Renting property to tenants is a great source of income, but being a landlord entails hefty responsibilities. Before deciding on the tenants with the help of online platforms, you can do online tenant screening to ensure you know who you’re allowing into your properties. Not only do you have to maintain your properties to meet certain standards, but you should also foster good relationships with your tenants.
Failure to preserve good relations with tenants could end in property damage, vacancies, broken leases, and evictions. To avoid these unpleasant results, here are four tips to nurture a stronger connection with your renters.
1. Work with a professional property manager
It’s not usually that hard to communicate with tenants directly, but it’s less stressful if you hire a professional property manager to work on your behalf. Most of the time, your tenants will probably be easy to talk to, but if they ever grow upset, you’ll be thankful if you have a professional to handle the more difficult interactions.
Property managers can take care of your renters by tackling all of your responsibilities, from collecting rent to performing repairs. For instance, Green Residential in San Antonio handles these tasks and many more for their Texas landlord clients.
When a property manager handles all tenant relations, you’re less likely to get sued by a tenant for committing a simple error under landlord-tenant law. The laws are strict and clear, and the courts tend to favor tenants over landlords. Fortunately for you, property managers have a strong grasp of the law.
2. Never let problems go without resolution
This is great advice for any relationship, business or not: Never leave issues unresolved. If you have a problem with a tenant, it’s vital to talk with them about it or handle it in the form of an official notice, where appropriate.
For instance, if your tenant keeps leaving garbage outside of the unit for days at a time, don’t avoid the situation. Give them an official notice to inform them they may not place trash outside their door for any length of time, effective immediately.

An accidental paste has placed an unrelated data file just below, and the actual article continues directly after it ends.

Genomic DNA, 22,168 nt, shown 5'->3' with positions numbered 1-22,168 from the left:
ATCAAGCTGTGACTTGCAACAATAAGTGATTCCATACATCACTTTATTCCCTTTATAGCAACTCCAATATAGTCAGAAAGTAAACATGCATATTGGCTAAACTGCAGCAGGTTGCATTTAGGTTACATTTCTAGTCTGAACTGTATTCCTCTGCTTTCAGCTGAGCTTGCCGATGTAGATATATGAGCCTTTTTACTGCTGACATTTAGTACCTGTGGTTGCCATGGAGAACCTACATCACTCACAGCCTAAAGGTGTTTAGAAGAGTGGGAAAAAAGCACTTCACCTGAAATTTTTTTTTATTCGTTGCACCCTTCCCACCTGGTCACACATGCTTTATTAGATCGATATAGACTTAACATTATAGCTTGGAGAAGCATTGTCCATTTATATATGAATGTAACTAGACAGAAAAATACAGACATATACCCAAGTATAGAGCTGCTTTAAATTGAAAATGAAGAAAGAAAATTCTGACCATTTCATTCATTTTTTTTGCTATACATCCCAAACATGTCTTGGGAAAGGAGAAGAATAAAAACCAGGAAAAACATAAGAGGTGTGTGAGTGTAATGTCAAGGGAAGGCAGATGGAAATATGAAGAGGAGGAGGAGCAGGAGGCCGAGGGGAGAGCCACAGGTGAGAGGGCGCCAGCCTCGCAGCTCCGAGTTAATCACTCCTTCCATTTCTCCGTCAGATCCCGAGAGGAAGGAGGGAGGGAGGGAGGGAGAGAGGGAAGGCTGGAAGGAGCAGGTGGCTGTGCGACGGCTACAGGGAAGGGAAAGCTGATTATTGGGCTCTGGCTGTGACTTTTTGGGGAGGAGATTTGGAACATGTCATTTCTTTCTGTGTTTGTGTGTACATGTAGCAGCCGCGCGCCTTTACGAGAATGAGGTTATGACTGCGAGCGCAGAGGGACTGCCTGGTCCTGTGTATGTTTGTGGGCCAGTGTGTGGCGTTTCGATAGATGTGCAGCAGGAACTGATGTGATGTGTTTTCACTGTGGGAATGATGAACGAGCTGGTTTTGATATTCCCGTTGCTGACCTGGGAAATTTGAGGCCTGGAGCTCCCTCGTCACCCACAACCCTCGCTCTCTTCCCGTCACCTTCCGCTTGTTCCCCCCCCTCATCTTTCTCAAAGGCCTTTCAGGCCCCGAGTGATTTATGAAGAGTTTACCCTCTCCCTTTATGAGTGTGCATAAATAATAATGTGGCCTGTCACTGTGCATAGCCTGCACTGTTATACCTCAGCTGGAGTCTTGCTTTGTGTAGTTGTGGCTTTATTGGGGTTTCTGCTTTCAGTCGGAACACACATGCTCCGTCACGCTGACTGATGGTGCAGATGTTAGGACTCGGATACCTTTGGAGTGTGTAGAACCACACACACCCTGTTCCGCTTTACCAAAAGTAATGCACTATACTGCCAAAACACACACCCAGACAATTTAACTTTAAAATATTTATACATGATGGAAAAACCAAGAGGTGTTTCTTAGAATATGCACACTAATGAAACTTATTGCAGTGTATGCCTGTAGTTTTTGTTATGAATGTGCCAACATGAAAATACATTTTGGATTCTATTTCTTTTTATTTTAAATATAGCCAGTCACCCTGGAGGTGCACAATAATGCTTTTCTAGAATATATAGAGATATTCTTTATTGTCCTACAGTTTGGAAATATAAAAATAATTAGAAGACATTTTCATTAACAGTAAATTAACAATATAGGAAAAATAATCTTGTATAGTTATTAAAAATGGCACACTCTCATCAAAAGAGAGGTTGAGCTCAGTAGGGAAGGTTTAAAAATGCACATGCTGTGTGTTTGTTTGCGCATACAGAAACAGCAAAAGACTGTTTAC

Refuse is a pretty big problem for some landlords, and if you’re dealing with tenants who make a mess with their trash, the problem will only grow steadily worse the longer you avoid addressing it.
The same goes for any other concern you might have about a tenant. If they’re breaking the lease, for example, let them know you’re aware of the violation with a notice that advises them to correct the problem or vacate.
Don’t put off these types of communications. Handle them immediately.
The longer you hold onto issues, the more frustrated with your tenants you’ll become, and the more explosive you’re apt to be when you reach a breaking point. By addressing issues swiftly, you’ll weed out poor tenants and preserve your energy for fostering healthy relationships with your good ones.
3. Fix issues fast
Tenants like to have their complaints addressed and resolved quickly, so make sure you respond to their requests for repairs and maintenance as soon as possible. Even if it’s just realigning closet doors or replacing a screen on the bathroom window, you should make your tenants a priority.
Obviously, emergency situations should come first, but don’t delay a repair just because it’s not severe. The longer you delay in fixing an issue, the more a tenant will be tempted to feel unimportant to you.
An issue might seem small to you, but to a tenant it could be a major source of frustration. Fixing problems fast lets the tenants know you value them and their needs, even if it’s just a matter of convenience.
When tenants feel valued, they’re more likely to treat your property well, pay the rent on time, and regard you with respect. If you make your tenants feel like they don’t matter, they’ll stop caring about your property and you could be surprised by the damage when they’ve moved out.
4. Don’t argue with your tenants
Perhaps the best way to maintain good relationships with your tenants is to avoid arguing. Yes, even if your tenant is wrong, don’t quarrel.
That doesn’t mean you shouldn’t impose a fine, serve an eviction notice, or ask the tenant whether they can fix a problem. It just means you should avoid going head-to-head with an upset renter.
Don’t get involved in a bickering match. Serve your notice or place your phone call and leave it to your tenant to comply.
Set the right tone from the start
Cultivating a positive relationship with a tenant starts the first time you make contact. Set the tone for the relationship from the start by honoring your word and expecting them to do the same.
If they turn up late for a showing, let them know that being late will cut into the time you have to show them the unit. Make it clear that you’re in charge, and your tenants will be less likely to take advantage of you in the future.